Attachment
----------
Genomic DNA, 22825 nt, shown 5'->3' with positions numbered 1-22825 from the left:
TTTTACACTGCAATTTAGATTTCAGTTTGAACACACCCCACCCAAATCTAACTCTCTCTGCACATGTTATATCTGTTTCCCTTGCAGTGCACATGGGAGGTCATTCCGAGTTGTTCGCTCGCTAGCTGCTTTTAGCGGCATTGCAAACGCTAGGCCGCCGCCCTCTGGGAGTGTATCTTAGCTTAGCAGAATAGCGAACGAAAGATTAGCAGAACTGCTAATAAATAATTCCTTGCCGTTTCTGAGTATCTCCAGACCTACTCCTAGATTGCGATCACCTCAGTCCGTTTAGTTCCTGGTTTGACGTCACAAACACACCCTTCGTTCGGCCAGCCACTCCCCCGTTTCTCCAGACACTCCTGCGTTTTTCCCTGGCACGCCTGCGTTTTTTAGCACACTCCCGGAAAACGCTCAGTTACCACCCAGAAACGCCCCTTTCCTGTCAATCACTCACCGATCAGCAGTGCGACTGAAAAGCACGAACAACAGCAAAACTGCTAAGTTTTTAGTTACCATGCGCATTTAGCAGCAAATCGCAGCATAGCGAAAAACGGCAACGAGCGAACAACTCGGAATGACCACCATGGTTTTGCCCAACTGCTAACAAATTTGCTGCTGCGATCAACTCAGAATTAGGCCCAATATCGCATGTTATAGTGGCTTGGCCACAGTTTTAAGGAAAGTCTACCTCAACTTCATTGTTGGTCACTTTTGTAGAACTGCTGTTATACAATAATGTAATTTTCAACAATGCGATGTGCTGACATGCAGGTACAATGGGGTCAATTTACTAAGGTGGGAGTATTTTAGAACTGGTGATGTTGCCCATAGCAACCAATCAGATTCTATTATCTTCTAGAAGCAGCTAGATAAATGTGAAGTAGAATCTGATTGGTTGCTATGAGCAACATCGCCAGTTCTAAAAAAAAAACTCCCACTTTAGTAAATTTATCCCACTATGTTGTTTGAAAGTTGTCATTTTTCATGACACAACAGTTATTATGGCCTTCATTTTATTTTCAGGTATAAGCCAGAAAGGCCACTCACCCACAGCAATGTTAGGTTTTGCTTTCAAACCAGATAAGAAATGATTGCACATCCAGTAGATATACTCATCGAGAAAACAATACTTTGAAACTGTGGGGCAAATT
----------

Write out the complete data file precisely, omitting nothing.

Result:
Genomic DNA, 22825 nt, shown 5'->3' with positions numbered 1-22825 from the left:
TTTTACACTGCAATTTAGATTTCAGTTTGAACACACCCCACCCAAATCTAACTCTCTCTGCACATGTTATATCTGTTTCCCTTGCAGTGCACATGGGAGGTCATTCCGAGTTGTTCGCTCGCTAGCTGCTTTTAGCGGCATTGCAAACGCTAGGCCGCCGCCCTCTGGGAGTGTATCTTAGCTTAGCAGAATAGCGAACGAAAGATTAGCAGAACTGCTAATAAATAATTCCTTGCCGTTTCTGAGTATCTCCAGACCTACTCCTAGATTGCGATCACCTCAGTCCGTTTAGTTCCTGGTTTGACGTCACAAACACACCCTTCGTTCGGCCAGCCACTCCCCCGTTTCTCCAGACACTCCTGCGTTTTTCCCTGGCACGCCTGCGTTTTTTAGCACACTCCCGGAAAACGCTCAGTTACCACCCAGAAACGCCCCTTTCCTGTCAATCACTCACCGATCAGCAGTGCGACTGAAAAGCACGAACAACAGCAAAACTGCTAAGTTTTTAGTTACCATGCGCATTTAGCAGCAAATCGCAGCATAGCGAAAAACGGCAACGAGCGAACAACTCGGAATGACCACCATGGTTTTGCCCAACTGCTAACAAATTTGCTGCTGCGATCAACTCAGAATTAGGCCCAATATCGCATGTTATAGTGGCTTGGCCACAGTTTTAAGGAAAGTCTACCTCAACTTCATTGTTGGTCACTTTTGTAGAACTGCTGTTATACAATAATGTAATTTTCAACAATGCGATGTGCTGACATGCAGGTACAATGGGGTCAATTTACTAAGGTGGGAGTATTTTAGAACTGGTGATGTTGCCCATAGCAACCAATCAGATTCTATTATCTTCTAGAAGCAGCTAGATAAATGTGAAGTAGAATCTGATTGGTTGCTATGAGCAACATCGCCAGTTCTAAAAAAAAAACTCCCACTTTAGTAAATTTATCCCACTATGTTGTTTGAAAGTTGTCATTTTTCATGACACAACAGTTATTATGGCCTTCATTTTATTTTCAGGTATAAGCCAGAAAGGCCACTCACCCACAGCAATGTTAGGTTTTGCTTTCAAACCAGATAAGAAATGATTGCACATCCAGTAGATATACTCATCGAGAAAACAATACTTTGAAACTGTGGGGCAAATT